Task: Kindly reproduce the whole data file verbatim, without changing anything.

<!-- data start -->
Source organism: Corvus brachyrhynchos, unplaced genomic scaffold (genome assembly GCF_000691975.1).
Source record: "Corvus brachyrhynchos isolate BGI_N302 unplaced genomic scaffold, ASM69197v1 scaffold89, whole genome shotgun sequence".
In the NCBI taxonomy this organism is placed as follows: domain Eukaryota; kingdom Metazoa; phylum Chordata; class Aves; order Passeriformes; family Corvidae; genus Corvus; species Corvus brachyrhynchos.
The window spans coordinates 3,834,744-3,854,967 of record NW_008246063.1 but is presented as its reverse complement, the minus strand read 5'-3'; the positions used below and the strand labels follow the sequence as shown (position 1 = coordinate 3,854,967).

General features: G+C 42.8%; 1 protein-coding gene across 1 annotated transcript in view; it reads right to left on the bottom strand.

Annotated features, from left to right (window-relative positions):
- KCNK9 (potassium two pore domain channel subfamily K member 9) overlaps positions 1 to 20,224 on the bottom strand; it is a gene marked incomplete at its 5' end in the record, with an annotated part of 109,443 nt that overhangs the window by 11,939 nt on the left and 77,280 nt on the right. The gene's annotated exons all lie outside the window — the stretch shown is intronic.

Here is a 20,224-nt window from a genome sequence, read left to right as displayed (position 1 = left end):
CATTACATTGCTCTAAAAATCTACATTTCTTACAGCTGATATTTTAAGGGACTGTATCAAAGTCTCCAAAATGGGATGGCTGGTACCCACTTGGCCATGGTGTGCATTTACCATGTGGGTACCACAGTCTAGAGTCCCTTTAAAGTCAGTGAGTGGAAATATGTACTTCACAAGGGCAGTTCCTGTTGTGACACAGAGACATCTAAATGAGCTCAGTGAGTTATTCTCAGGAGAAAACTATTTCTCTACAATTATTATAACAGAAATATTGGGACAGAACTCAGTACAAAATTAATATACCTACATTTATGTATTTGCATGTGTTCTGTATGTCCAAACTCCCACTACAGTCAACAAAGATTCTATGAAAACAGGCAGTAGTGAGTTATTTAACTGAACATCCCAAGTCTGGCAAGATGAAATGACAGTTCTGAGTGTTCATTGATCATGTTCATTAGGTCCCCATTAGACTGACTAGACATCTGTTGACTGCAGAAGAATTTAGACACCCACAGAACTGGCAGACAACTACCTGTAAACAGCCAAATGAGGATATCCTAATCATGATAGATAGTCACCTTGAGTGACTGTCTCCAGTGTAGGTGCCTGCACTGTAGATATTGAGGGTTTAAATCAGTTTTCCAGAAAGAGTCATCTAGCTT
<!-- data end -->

Source organism: Corvus brachyrhynchos, unplaced genomic scaffold (genome assembly GCF_000691975.1).
Source record: "Corvus brachyrhynchos isolate BGI_N302 unplaced genomic scaffold, ASM69197v1 scaffold89, whole genome shotgun sequence".
In the NCBI taxonomy this organism is placed as follows: domain Eukaryota; kingdom Metazoa; phylum Chordata; class Aves; order Passeriformes; family Corvidae; genus Corvus; species Corvus brachyrhynchos.
The window spans coordinates 3,834,744-3,854,967 of record NW_008246063.1 but is presented as its reverse complement, the minus strand read 5'-3'; the positions used below and the strand labels follow the sequence as shown (position 1 = coordinate 3,854,967).

General features: G+C 42.8%; 1 protein-coding gene across 1 annotated transcript in view; it reads right to left on the bottom strand.

Annotated features, from left to right (window-relative positions):
- KCNK9 (potassium two pore domain channel subfamily K member 9) overlaps positions 1 to 20,224 on the bottom strand; it is a gene marked incomplete at its 5' end in the record, with an annotated part of 109,443 nt that overhangs the window by 11,939 nt on the left and 77,280 nt on the right. The gene's annotated exons all lie outside the window — the stretch shown is intronic.

Here is a 20,224-nt window from a genome sequence, read left to right as displayed (position 1 = left end):
CATTACATTGCTCTAAAAATCTACATTTCTTACAGCTGATATTTTAAGGGACTGTATCAAAGTCTCCAAAATGGGATGGCTGGTACCCACTTGGCCATGGTGTGCATTTACCATGTGGGTACCACAGTCTAGAGTCCCTTTAAAGTCAGTGAGTGGAAATATGTACTTCACAAGGGCAGTTCCTGTTGTGACACAGAGACATCTAAATGAGCTCAGTGAGTTATTCTCAGGAGAAAACTATTTCTCTACAATTATTATAACAGAAATATTGGGACAGAACTCAGTACAAAATTAATATACCTACATTTATGTATTTGCATGTGTTCTGTATGTCCAAACTCCCACTACAGTCAACAAAGATTCTATGAAAACAGGCAGTAGTGAGTTATTTAACTGAACATCCCAAGTCTGGCAAGATGAAATGACAGTTCTGAGTGTTCATTGATCATGTTCATTAGGTCCCCATTAGACTGACTAGACATCTGTTGACTGCAGAAGAATTTAGACACCCACAGAACTGGCAGACAACTACCTGTAAACAGCCAAATGAGGATATCCTAATCATGATAGATAGTCACCTTGAGTGACTGTCTCCAGTGTAGGTGCCTGCACTGTAGATATTGAGGGTTTAAATCAGTTTTCCAGAAAGAGTCATCTAGCTT